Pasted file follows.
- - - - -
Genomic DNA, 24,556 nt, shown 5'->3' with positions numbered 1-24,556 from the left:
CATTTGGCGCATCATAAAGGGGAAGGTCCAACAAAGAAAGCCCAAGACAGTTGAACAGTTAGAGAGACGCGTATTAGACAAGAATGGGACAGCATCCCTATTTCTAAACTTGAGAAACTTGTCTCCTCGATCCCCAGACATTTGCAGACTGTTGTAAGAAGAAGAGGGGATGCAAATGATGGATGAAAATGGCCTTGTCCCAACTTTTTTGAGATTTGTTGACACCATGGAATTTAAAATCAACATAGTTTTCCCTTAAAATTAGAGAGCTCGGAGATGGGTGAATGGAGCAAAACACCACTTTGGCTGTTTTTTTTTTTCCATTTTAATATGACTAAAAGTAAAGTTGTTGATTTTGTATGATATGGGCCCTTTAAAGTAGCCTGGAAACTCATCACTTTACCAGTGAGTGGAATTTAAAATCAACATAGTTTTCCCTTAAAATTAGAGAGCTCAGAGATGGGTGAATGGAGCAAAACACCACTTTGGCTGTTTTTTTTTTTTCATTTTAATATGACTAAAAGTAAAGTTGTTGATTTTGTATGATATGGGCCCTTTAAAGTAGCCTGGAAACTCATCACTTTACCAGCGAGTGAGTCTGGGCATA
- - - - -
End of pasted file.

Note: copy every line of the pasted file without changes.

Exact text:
Genomic DNA, 24,556 nt, shown 5'->3' with positions numbered 1-24,556 from the left:
CATTTGGCGCATCATAAAGGGGAAGGTCCAACAAAGAAAGCCCAAGACAGTTGAACAGTTAGAGAGACGCGTATTAGACAAGAATGGGACAGCATCCCTATTTCTAAACTTGAGAAACTTGTCTCCTCGATCCCCAGACATTTGCAGACTGTTGTAAGAAGAAGAGGGGATGCAAATGATGGATGAAAATGGCCTTGTCCCAACTTTTTTGAGATTTGTTGACACCATGGAATTTAAAATCAACATAGTTTTCCCTTAAAATTAGAGAGCTCGGAGATGGGTGAATGGAGCAAAACACCACTTTGGCTGTTTTTTTTTTTCCATTTTAATATGACTAAAAGTAAAGTTGTTGATTTTGTATGATATGGGCCCTTTAAAGTAGCCTGGAAACTCATCACTTTACCAGTGAGTGGAATTTAAAATCAACATAGTTTTCCCTTAAAATTAGAGAGCTCAGAGATGGGTGAATGGAGCAAAACACCACTTTGGCTGTTTTTTTTTTTTCATTTTAATATGACTAAAAGTAAAGTTGTTGATTTTGTATGATATGGGCCCTTTAAAGTAGCCTGGAAACTCATCACTTTACCAGCGAGTGAGTCTGGGCATA